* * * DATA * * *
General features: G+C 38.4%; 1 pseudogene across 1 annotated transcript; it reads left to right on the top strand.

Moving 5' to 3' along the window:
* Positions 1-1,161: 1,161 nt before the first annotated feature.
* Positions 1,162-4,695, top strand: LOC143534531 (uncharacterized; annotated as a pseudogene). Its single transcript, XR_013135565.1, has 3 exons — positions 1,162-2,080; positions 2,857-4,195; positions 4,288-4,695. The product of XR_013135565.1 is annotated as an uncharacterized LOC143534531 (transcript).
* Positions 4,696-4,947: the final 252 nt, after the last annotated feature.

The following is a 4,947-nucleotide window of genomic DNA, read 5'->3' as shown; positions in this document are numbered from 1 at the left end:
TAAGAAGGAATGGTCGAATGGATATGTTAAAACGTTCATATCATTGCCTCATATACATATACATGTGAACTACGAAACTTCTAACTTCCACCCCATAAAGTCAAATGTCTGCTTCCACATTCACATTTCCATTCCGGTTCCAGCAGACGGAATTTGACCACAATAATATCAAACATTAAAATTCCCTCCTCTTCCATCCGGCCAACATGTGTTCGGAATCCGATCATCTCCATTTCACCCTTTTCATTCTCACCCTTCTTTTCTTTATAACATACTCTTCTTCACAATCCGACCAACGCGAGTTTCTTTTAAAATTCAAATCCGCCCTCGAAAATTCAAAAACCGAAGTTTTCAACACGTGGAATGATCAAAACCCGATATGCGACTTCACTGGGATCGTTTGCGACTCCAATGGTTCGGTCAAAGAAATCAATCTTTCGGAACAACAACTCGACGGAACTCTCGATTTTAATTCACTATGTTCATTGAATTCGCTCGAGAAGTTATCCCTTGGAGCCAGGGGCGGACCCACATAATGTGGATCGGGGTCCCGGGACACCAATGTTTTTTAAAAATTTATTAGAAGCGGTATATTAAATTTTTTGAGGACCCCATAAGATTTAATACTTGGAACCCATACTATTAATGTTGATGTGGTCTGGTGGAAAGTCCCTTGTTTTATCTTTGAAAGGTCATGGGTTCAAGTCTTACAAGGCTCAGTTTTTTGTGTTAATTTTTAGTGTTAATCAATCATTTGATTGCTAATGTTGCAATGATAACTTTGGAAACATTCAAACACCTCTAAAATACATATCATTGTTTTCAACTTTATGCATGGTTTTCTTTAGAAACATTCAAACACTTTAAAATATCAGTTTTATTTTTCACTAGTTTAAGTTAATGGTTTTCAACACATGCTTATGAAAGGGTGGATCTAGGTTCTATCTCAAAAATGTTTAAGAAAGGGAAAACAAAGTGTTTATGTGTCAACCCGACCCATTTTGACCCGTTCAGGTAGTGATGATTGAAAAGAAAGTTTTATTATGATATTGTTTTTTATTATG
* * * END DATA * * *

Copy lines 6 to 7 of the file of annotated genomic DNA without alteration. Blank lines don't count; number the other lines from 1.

The following is a 4,947-nucleotide window of genomic DNA, read 5'->3' as shown; positions in this document are numbered from 1 at the left end:
TAAGAAGGAATGGTCGAATGGATATGTTAAAACGTTCATATCATTGCCTCATATACATATACATGTGAACTACGAAACTTCTAACTTCCACCCCATAAAGTCAAATGTCTGCTTCCACATTCACATTTCCATTCCGGTTCCAGCAGACGGAATTTGACCACAATAATATCAAACATTAAAATTCCCTCCTCTTCCATCCGGCCAACATGTGTTCGGAATCCGATCATCTCCATTTCACCCTTTTCATTCTCACCCTTCTTTTCTTTATAACATACTCTTCTTCACAATCCGACCAACGCGAGTTTCTTTTAAAATTCAAATCCGCCCTCGAAAATTCAAAAACCGAAGTTTTCAACACGTGGAATGATCAAAACCCGATATGCGACTTCACTGGGATCGTTTGCGACTCCAATGGTTCGGTCAAAGAAATCAATCTTTCGGAACAACAACTCGACGGAACTCTCGATTTTAATTCACTATGTTCATTGAATTCGCTCGAGAAGTTATCCCTTGGAGCCAGGGGCGGACCCACATAATGTGGATCGGGGTCCCGGGACACCAATGTTTTTTAAAAATTTATTAGAAGCGGTATATTAAATTTTTTGAGGACCCCATAAGATTTAATACTTGGAACCCATACTATTAATGTTGATGTGGTCTGGTGGAAAGTCCCTTGTTTTATCTTTGAAAGGTCATGGGTTCAAGTCTTACAAGGCTCAGTTTTTTGTGTTAATTTTTAGTGTTAATCAATCATTTGATTGCTAATGTTGCAATGATAACTTTGGAAACATTCAAACACCTCTAAAATACATATCATTGTTTTCAACTTTATGCATGGTTTTCTTTAGAAACATTCAAACACTTTAAAATATCAGTTTTATTTTTCACTAGTTTAAGTTAATGGTTTTCAACACATGCTTATGAAAGGGTGGATCTAGGTTCTATCTCAAAAATGTTTAAGAAAGGGAAAACAAAGTGTTTATGTGTCAACCCGACCCATTTTGACCCGTTCAGGTAGTGATGATTGAAAAGAAAGTTTTATTATGATATTGTTTTTTATTATG